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'Outside the Beltway' Voters Tell Trump: Stop Tweeting

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'Outside the Beltway' Voters Tell Trump: Stop Tweeting

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FORT WORTH, Texas — I'm in the middle seat on my sixth flight in four days. A line of people dragging suitcases snakes toward the front of the plane.

The flight attendant comes over the loudspeaker with a warning: "You may have noticed Air Force One sitting on the runway..." she begins.

President Donald Trump's getting ready to leave Reno, Nevada, and so are we — but if this plane isn't loaded in the next 20 minutes, we're at risk of getting delayed under a temporary flight restriction as he takes off for Washington.

I won't be following him. Instead, I'm making my way to Texas — stop No. 3 on our MSNBC show's "Outside the Beltway" tour.

In each state, we're focusing on policy issues — health care, jobs and the economy, immigration and border security. We're also asking people the same series of questions, starting with what advice they would give to the president.

A common theme has emerged:

"Stop tweeting"

"Stay off Twitter!"

"My advice for the president would be stop using Twitter"

"Cancel his Twitter account"

Fat chance.

One woman in Reno also lamented the lack of a middle ground in Washington.

"I miss seeing moderates," she told us. "I don't know what happened to the fiscally conservative, socially liberal people. I know I'm one, but I just don't see people speaking about that very much any more."

"Advice for Congress?" asked another man, repeating our question. "I would like to see them work together. How about that? I would like to see them meeting in the middle on some things."

A lot of folks seem exhausted by the avalanche of news dumping daily from D.C. Some seem energized — and a few were energized enough to come visit our set in Bangor, Maine. I looked up after the show there to see a group of strangers, waving. They drove in from nearby neighborhoods after seeing our location on MSNBC.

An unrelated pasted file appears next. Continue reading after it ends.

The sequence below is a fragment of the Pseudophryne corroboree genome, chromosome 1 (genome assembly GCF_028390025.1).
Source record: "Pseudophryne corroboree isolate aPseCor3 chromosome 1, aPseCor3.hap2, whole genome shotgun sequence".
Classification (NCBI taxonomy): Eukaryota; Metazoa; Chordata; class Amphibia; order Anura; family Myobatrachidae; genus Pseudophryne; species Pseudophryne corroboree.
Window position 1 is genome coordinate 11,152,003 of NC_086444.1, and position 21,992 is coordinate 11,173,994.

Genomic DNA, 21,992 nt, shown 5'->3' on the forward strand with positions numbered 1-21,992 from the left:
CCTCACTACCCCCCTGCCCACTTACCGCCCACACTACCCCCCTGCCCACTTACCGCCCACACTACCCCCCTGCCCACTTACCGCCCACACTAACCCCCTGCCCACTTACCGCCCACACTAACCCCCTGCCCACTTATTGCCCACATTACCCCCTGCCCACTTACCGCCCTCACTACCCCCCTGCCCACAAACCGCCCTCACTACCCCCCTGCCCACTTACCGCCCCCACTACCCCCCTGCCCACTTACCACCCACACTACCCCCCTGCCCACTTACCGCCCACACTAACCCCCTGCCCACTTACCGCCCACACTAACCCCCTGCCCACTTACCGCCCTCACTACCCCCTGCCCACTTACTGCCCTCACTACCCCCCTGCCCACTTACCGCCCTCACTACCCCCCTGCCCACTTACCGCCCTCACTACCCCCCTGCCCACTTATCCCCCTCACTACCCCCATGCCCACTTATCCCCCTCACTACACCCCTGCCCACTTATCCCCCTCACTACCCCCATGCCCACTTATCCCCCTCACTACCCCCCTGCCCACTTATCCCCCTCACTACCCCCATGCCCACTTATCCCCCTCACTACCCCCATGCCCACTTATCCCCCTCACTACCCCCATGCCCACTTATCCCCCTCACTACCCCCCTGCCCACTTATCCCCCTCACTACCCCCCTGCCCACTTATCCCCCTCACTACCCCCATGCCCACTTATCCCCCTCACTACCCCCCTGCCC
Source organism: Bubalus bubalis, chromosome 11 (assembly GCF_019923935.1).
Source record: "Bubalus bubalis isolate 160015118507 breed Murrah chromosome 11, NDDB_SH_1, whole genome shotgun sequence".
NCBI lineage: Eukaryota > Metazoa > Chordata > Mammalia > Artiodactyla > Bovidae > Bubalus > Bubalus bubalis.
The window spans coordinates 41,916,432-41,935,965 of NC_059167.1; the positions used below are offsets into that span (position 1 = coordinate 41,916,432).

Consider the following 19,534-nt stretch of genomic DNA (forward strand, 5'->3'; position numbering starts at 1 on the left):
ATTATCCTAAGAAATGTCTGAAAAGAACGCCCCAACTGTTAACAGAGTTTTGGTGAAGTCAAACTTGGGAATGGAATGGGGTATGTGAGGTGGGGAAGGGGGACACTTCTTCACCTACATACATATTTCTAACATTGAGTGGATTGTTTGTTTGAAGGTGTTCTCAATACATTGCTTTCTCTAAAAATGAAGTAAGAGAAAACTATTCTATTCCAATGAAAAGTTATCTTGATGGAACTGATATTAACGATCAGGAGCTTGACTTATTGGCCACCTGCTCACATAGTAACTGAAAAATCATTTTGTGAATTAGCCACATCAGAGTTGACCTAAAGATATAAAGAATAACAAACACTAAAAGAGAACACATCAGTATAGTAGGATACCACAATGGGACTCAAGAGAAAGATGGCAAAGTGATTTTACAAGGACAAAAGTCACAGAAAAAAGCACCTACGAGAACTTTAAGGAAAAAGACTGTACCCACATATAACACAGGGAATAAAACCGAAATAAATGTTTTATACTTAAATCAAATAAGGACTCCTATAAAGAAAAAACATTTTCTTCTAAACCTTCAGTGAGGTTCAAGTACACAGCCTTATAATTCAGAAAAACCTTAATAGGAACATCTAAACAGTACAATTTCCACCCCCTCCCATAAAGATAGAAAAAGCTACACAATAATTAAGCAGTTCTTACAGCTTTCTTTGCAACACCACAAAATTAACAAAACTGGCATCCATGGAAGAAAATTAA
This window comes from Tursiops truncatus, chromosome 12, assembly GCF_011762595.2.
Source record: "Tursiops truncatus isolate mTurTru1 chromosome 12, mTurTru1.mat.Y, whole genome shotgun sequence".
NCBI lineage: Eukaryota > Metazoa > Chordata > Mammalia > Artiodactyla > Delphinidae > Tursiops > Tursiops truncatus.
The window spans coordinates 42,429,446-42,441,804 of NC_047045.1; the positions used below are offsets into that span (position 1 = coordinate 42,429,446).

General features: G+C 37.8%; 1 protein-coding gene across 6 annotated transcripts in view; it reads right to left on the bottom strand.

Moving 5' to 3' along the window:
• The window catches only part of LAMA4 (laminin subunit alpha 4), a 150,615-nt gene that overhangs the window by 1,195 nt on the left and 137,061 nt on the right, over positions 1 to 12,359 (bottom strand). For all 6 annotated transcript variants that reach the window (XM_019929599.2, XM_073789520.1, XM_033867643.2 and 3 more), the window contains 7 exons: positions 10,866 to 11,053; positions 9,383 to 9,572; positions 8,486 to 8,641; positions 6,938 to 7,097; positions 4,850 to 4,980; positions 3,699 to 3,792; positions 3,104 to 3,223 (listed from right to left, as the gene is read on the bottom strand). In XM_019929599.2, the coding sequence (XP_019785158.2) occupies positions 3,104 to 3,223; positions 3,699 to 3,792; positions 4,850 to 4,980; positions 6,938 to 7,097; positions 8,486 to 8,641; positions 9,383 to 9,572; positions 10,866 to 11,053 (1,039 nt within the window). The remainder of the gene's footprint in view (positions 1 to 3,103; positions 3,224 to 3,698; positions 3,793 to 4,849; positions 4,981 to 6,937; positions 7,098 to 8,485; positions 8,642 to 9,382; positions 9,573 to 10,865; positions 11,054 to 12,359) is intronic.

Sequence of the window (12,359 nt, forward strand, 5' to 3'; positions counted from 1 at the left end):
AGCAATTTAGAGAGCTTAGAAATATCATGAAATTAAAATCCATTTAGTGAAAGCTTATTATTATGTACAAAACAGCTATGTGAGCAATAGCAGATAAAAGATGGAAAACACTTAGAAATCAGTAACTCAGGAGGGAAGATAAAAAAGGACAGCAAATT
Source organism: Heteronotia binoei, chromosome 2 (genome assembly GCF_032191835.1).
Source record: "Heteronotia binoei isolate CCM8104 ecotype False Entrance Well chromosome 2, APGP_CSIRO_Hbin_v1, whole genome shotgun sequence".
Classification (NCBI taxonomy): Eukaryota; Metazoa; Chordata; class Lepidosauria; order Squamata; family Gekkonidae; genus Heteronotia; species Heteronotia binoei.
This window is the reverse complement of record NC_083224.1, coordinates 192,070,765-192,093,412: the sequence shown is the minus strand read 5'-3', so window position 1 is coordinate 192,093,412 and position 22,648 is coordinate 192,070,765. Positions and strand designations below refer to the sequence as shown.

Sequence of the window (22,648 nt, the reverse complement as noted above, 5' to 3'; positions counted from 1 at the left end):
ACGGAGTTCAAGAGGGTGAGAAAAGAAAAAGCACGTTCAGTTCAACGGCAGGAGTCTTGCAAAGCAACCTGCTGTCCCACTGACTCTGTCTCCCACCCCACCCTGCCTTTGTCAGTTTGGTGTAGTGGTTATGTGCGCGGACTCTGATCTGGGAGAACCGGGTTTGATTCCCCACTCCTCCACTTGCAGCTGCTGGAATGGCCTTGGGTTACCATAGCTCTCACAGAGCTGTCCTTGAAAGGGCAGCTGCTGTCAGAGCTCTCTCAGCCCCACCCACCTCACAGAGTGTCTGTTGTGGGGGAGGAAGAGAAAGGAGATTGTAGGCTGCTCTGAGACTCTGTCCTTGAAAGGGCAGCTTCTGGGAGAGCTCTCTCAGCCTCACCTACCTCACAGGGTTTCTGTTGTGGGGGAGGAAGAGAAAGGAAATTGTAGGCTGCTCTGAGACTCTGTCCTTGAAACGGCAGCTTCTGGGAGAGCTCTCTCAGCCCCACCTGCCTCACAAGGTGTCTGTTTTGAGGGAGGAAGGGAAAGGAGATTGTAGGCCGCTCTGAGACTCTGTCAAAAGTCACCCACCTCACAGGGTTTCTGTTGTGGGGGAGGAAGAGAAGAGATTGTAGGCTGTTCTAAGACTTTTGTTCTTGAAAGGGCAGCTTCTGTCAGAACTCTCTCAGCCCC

Image: Hallie Jackson visited Bangor, Maine as part of her

And in Washoe County, Nevada, local officials came by at 2:30 a.m. to unlock the Rancho San Rafael gate for our "TODAY Show" live shot — then stuck around after the show to say hello.

Back on the runway, that flight to Texas gets delayed as Trump heads back to the White House. He'd just wrapped up a speech calling for unity — the night after a divisive, searing speech in Phoenix, Arizona.

Eventually, I make it to Ft. Worth. During the show, I ask Rep. Will Hurd, a Republican congressman from Texas, about whether he'd support the president's renomination in 2020 — a timely topic, given Trump has been hitting the campaign trail this week.

Rep. Hurd responds: "2020 is a really long ways away."

"Shouldn't that be a question that gets a simple 'yes' from a Republican member of Congress?" I follow up.

"Maybe it should, maybe it shouldn't," the congressman responds, "but it's hard for me to ever think past the next election, and the next election I'm worried about is my re-election in 2018."

Sen. Susan Collins, in Maine earlier this week, was even more blunt when I asked if she thinks Trump will be up the GOP nominee in 2020.

"It's too difficult to say," the moderate Republican answered.

Euronews provides articles from NBC News as a service to its readers, but does not edit the articles it publishes.